Witchcraft – Bats and Broomsticks

A brief history of Witchcraft, complicated by misunderstanding and later revision

The father of Witchcraft is widely acknowledged as Gerald Gardner (1884-1964), who in 1954 published Witchcraft Today, claiming the existence of an unbroken traditional practice of Witchcraft surviving from pre-christian to contemporary times. In this he was heavily influenced by the work of Dr. Margaret Murray, whose book, The God of the Witches, was published in 1931, following her earlier work, The Witch Cult in Western Europe in 1921. Gardner also claimed initiation into a traditional coven of such practising witches.

These claims – an unbroken tradition, and Gardner’s initiation into it – have both been the subjects of intense scholarly debate, and I refer anyone interested in the myriad layers of this debate to the excellent and impeccably-researched Triumph of the Moon (1999) by Professor Ronald Hutton of Bristol University. Other research in this area has been done by Philip Heselton; Wiccan Roots: Gerald Gardner and the Modern Witchcraft Revival and Gerald Gardner and the Cauldron of Inspiration.

The popular myths of Witchcraft are all more complex or misleading than they first appear – the associations of Witches with Bats, Broomsticks, Cauldrons and Pointed Hats all have different stories to tell. The first known depiction of a witch flying is on a cleft stick, not a broom, for example.

Another common myth is of the “burning times” in which Gardner stated that perhaps nine million practitioners of Witchcraft had been persecuted and burnt. This figure is a gross exaggeration based on little evidence or research; the most commonly accepted figure is now closer to 40,000 victims over a 250 year period, with the majority of those executions in Germany – and most of these victims of persecution would have identified themselves as Christian. And not all were women, nor were the majority of victims mid-wives or poor. In England, those accused of Witchcraft were hung and not burnt.

There were no real comparisons between the accusations of witchcraft during this period – which involved cursing, blasphemy, causing ruin, and consorting with the Devil – and the Witchcraft revival since 1950. The idea of a coven of thirteen was not even a common factor in most of the trials, and first appeared in the trial of Isobel Gowdie, in 1662, disappearing until revived and popularised as a common element of Witchcraft by Margaret Murray in 1921.

However, this period of witch-hunts did provide the link between the worship of the Devil and the practice of Witchcraft. Many victims of the persecutions between 1450 and 1700 were tortured and confessed to consorting with the Devil. As Witches since the 1950 revival have no reason to identify themselves with Christian belief, the concept of worshipping the Devil or practising Satanism has no real validity to those practitioners.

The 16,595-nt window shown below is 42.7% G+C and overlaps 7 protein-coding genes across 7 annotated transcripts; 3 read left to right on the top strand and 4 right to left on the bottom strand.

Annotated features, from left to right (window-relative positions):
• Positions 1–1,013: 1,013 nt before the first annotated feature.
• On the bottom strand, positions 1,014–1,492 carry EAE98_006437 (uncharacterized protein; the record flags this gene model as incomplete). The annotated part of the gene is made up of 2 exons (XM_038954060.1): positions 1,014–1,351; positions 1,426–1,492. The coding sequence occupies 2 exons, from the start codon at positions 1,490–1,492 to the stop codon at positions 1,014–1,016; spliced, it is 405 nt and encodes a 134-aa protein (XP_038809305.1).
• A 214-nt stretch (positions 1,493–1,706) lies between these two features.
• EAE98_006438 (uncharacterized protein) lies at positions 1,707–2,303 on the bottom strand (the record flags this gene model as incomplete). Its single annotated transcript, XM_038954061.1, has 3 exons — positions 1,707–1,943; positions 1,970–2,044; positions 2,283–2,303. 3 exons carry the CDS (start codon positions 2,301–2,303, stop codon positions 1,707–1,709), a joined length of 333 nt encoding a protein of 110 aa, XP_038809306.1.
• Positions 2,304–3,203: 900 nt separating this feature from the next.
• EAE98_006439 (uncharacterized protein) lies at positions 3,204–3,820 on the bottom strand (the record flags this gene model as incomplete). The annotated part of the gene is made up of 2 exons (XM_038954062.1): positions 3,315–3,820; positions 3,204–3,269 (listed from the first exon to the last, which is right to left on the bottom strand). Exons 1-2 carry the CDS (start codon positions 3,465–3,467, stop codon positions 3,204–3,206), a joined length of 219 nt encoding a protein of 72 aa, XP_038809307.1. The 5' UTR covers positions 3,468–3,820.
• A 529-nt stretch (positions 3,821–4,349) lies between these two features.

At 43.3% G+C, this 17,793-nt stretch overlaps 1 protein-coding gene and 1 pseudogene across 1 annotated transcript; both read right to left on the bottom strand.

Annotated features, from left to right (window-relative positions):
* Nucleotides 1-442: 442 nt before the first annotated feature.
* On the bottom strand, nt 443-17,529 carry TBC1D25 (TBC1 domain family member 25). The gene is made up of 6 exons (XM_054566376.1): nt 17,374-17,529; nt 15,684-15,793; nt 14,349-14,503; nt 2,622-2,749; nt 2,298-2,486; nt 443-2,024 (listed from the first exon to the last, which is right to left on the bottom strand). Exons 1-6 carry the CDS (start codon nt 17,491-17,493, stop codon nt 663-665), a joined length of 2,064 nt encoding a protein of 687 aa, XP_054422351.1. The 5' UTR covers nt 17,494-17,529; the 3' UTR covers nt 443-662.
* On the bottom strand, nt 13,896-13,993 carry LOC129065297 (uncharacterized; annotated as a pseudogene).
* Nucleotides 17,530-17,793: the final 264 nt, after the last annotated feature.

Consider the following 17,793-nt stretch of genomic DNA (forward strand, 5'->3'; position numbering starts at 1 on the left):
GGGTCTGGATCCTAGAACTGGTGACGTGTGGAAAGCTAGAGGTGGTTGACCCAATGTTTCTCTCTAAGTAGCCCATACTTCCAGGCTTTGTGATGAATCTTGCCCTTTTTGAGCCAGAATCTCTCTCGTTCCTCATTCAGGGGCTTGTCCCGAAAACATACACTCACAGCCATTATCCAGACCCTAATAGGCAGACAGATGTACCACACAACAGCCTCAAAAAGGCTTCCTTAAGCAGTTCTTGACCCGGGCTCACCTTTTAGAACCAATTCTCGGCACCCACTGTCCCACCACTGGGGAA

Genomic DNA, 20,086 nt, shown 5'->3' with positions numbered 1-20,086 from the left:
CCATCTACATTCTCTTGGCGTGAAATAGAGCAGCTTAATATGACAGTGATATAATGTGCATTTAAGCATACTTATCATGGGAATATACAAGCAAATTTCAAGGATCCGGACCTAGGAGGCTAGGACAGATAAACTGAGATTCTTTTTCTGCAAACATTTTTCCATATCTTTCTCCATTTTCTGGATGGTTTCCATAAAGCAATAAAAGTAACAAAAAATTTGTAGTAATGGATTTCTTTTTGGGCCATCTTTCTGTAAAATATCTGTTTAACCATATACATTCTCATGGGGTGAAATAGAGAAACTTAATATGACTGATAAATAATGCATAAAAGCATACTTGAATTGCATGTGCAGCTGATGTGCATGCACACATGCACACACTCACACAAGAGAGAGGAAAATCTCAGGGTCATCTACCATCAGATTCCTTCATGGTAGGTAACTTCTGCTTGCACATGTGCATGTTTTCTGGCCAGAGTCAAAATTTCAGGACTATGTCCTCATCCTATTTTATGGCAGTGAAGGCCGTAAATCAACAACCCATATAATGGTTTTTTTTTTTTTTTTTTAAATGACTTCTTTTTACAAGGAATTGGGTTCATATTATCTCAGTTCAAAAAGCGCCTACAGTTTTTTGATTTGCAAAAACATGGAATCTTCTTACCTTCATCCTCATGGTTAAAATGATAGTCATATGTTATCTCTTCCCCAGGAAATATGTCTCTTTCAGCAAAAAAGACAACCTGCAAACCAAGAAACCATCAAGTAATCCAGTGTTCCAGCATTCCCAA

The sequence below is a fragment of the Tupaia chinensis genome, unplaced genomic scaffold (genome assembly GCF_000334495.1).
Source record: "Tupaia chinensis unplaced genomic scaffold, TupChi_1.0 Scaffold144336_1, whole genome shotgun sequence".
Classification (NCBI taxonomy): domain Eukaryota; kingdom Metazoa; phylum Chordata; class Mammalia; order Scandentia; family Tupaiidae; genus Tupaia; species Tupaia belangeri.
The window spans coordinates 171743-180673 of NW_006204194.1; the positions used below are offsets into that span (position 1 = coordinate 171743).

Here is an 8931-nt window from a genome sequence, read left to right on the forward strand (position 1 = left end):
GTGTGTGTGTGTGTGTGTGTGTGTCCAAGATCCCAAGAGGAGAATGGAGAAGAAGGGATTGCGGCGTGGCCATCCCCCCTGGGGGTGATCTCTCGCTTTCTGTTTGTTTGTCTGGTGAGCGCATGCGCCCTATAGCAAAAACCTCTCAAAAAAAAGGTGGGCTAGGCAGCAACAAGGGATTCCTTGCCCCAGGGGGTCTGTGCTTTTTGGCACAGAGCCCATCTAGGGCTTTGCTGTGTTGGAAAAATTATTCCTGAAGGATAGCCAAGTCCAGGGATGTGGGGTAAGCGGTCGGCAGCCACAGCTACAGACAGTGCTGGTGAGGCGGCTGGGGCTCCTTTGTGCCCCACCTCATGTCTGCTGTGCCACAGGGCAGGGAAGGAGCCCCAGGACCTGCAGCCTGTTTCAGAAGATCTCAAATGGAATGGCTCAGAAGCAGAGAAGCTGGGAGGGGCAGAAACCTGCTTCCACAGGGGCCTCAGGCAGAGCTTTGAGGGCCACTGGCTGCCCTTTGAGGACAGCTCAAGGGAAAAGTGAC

Having briefly touched on some areas of fact and fallacy in the history and popular conception of Witchcraft, tomorrow we will look at the present state and future of Witchcraft as a developing pagan religion.

Marcus Katz is an MA student of Western Esotericism at Exeter University. He is a teacher of Witchcraft, Tarot and Ritual Magick in the Lake District at the Far Away Centre
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How a dark night for Paris was made easier by British messages of support

The French Ambassador to the UK reflects on the Paris attacks, and how Britain's response helped make the aftermath more bearable.

I was at a dinner with members of London’s French community when news of the 13 November attacks in Paris first reached me. Our initial reaction – one that I think was shared the world over – was of shock. Young people, out on a Friday night, doing normal things that young people do: chatting, laughing, drinking, dancing. Enjoying the pleasures that are their right, in a city that lives and breathes music, conversation and, above all, liberty.

I felt a tragic sense of déjà vu as I followed the events unfolding on television. Less than a year ago, our country was attacked by murderers and fanatics who wanted to destroy the values that we hold dear. And again on 13 November, I watched as France fell victim to another cowardly and barbaric attack on its way of life.


Fraternité, solidarité

The grief that was shared by the French community here in London was made easier to bear by the messages of support that flooded in from around the country – if anything, even more than after the Charlie Hebdo attacks. I received countless phone calls, emails and letters from British friends, dignitaries, members of the public and faith groups, all conveying sympathy and friendship. I was particularly touched by a statement presented to me by representatives of 140 leaders of the Muslim community.